Materials and methods

Sample preparation and aDNA extraction

We collected teeth, postcranial elements and petrous bones for 135 individuals from nine early-medieval cemeteries located in the Czech Republic, Hungary and Italy (Fig. 1, Table 1 and Table S1). Archeologically, 5 of these cemeteries have been at least partly associated with the Longobard culture: Mušov in the Czech Republic (LCRMUS), Szólád (LHSZ) and Hegykő (LHHEG) in Hungary, Collegno (LICOL) and Fara Olivana (LIFAR) in Italy. The burial markers used to indicate this association were the presence of wooden chambers, buried horses and weapons, features collectively considered informative about the Longobard presence. We also evaluated the presence of various types of grave goods, such as jewelry, dress accessories, pottery and glass vessels. The other 4 sites—Fonyód (NLHFON), Hács-Béndekpuszta (NLHHACS) and Balantoszemes Szemesi-berek (NLHBAL) in Hungary, Torino-Giardini Reali (NLIGR) in Italy—while slightly antedating and geographically proximate to the other cemeteries, did not show evidence of cultural practices traditionally termed Longobard. In the Hungarian necropoleis, findings like artificially modified skulls and Gothic inscriptions of the Aryan Bible provide evidence supporting a Germanic origin of the buried individuals. In the Italian necropolis (Giardini Reali) the burial methods and the absence of grave goods suggest a local origin in the early Middle Ages. Additional information on the archeological context is available in the supplementary materials text. Bone samples were analyzed in the Molecular Anthropology Laboratory of the University of Florence, exclusively dedicated to ancient DNA analysis. Negative controls were used in all the experimental steps to monitor the absence of contaminants in reagent and environment. Long bones and tooth samples were cleaned by removing the surface layer using a dentist drill with disposable tips and exposed under UV light (λ = 254 nm) for 45 min on each side. Overall, 100 mg of powder were sampled from inside the compact portion of the bones and from the dentine of the tooth root and used in DNA extraction. Petrous bones were cleaned by brushing the surface and exposed under UV light (λ = 254 nm) for 45 min on each side. A disk saw was used to section the petrous bone and the inner surfaces were exposed under UV light (λ = 254 nm) before collecting the bone powder from the densest part of inner ear using a dentist drill with disposable tips as suggested in ref. [8]. DNA was extracted following the protocol proposed in ref. [9].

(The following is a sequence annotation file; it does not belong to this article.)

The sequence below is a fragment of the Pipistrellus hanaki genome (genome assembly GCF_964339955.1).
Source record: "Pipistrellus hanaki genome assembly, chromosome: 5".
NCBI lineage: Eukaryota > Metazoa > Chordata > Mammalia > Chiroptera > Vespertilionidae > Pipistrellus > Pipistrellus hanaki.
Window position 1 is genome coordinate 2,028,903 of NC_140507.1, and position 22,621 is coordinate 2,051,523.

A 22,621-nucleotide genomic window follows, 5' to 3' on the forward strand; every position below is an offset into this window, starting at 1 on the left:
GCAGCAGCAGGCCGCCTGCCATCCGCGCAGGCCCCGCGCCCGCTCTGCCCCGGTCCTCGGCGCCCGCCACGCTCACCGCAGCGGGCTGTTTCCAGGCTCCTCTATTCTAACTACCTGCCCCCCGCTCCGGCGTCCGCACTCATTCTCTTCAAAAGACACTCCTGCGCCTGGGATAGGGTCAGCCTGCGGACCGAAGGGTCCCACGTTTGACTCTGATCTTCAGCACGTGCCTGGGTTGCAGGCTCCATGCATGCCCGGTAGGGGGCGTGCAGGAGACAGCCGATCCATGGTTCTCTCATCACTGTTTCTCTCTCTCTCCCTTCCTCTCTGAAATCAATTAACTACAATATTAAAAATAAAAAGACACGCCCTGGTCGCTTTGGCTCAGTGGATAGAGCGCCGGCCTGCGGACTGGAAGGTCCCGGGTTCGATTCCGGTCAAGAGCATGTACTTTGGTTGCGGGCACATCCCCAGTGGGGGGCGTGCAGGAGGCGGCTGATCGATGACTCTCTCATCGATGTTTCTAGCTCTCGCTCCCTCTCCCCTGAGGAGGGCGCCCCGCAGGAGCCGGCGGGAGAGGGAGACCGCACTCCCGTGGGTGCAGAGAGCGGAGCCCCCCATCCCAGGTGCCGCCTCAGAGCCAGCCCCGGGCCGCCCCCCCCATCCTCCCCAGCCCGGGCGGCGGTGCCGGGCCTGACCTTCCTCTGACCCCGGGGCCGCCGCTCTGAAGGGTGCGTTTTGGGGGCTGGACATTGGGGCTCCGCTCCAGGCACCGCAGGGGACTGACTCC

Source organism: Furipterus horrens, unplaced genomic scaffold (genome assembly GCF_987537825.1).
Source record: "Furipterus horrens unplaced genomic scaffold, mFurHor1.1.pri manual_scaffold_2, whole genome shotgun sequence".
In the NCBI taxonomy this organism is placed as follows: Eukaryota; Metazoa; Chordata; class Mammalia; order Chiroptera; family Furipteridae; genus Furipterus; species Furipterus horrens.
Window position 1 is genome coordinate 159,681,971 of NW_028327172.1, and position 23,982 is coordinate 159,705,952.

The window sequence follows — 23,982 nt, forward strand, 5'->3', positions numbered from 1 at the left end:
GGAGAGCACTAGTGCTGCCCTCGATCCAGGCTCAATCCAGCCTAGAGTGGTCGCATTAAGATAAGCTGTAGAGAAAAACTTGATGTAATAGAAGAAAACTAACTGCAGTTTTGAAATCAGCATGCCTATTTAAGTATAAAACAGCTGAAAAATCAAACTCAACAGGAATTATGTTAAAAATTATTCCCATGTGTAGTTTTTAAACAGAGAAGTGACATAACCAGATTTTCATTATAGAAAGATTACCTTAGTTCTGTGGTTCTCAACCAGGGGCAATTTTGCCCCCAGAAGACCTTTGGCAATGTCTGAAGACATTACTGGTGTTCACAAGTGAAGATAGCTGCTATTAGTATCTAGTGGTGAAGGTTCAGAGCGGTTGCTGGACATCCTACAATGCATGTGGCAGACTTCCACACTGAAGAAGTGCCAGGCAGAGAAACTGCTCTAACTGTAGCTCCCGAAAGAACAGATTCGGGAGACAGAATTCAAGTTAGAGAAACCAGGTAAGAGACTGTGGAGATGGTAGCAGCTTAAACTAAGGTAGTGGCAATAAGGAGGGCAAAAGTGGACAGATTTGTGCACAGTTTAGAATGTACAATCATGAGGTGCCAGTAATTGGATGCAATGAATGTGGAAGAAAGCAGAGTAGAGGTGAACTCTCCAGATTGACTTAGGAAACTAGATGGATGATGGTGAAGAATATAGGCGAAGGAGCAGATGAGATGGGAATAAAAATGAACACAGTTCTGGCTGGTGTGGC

Fig. 1
figure 1

Geographical and genetic relationship between LC and NLC populations. Here and through the other figures LC cemeteries are represented by a circle while NLC ones are indicated by a square. Pie charts representing the frequencies of the major haplogroups in the populations. The size of the charts is proportional to the number of samples inside each necropolis